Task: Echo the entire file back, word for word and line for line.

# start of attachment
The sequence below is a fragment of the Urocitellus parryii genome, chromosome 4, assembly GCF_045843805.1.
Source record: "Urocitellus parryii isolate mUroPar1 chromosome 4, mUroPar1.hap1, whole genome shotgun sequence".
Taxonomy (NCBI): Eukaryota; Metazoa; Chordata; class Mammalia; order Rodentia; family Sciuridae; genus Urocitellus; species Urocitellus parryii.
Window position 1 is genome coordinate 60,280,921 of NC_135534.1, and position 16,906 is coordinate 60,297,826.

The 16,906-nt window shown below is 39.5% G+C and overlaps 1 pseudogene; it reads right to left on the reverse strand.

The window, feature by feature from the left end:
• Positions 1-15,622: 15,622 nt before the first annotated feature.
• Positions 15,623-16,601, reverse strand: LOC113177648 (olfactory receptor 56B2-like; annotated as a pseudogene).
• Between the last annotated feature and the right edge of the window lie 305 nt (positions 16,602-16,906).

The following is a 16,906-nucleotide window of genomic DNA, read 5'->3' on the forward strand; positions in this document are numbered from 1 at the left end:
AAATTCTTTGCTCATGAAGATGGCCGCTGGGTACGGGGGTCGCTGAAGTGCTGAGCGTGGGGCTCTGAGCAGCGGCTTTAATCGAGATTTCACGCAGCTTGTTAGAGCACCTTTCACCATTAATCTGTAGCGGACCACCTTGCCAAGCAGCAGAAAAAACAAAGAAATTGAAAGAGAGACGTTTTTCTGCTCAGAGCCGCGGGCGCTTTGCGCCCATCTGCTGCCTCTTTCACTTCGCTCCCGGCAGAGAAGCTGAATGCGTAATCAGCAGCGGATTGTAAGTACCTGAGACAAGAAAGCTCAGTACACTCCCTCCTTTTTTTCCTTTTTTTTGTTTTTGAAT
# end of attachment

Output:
The sequence below is a fragment of the Urocitellus parryii genome, chromosome 4, assembly GCF_045843805.1.
Source record: "Urocitellus parryii isolate mUroPar1 chromosome 4, mUroPar1.hap1, whole genome shotgun sequence".
Taxonomy (NCBI): Eukaryota; Metazoa; Chordata; class Mammalia; order Rodentia; family Sciuridae; genus Urocitellus; species Urocitellus parryii.
Window position 1 is genome coordinate 60,280,921 of NC_135534.1, and position 16,906 is coordinate 60,297,826.

The 16,906-nt window shown below is 39.5% G+C and overlaps 1 pseudogene; it reads right to left on the reverse strand.

The window, feature by feature from the left end:
• Positions 1-15,622: 15,622 nt before the first annotated feature.
• Positions 15,623-16,601, reverse strand: LOC113177648 (olfactory receptor 56B2-like; annotated as a pseudogene).
• Between the last annotated feature and the right edge of the window lie 305 nt (positions 16,602-16,906).

The following is a 16,906-nucleotide window of genomic DNA, read 5'->3' on the forward strand; positions in this document are numbered from 1 at the left end:
AAATTCTTTGCTCATGAAGATGGCCGCTGGGTACGGGGGTCGCTGAAGTGCTGAGCGTGGGGCTCTGAGCAGCGGCTTTAATCGAGATTTCACGCAGCTTGTTAGAGCACCTTTCACCATTAATCTGTAGCGGACCACCTTGCCAAGCAGCAGAAAAAACAAAGAAATTGAAAGAGAGACGTTTTTCTGCTCAGAGCCGCGGGCGCTTTGCGCCCATCTGCTGCCTCTTTCACTTCGCTCCCGGCAGAGAAGCTGAATGCGTAATCAGCAGCGGATTGTAAGTACCTGAGACAAGAAAGCTCAGTACACTCCCTCCTTTTTTTCCTTTTTTTTGTTTTTGAAT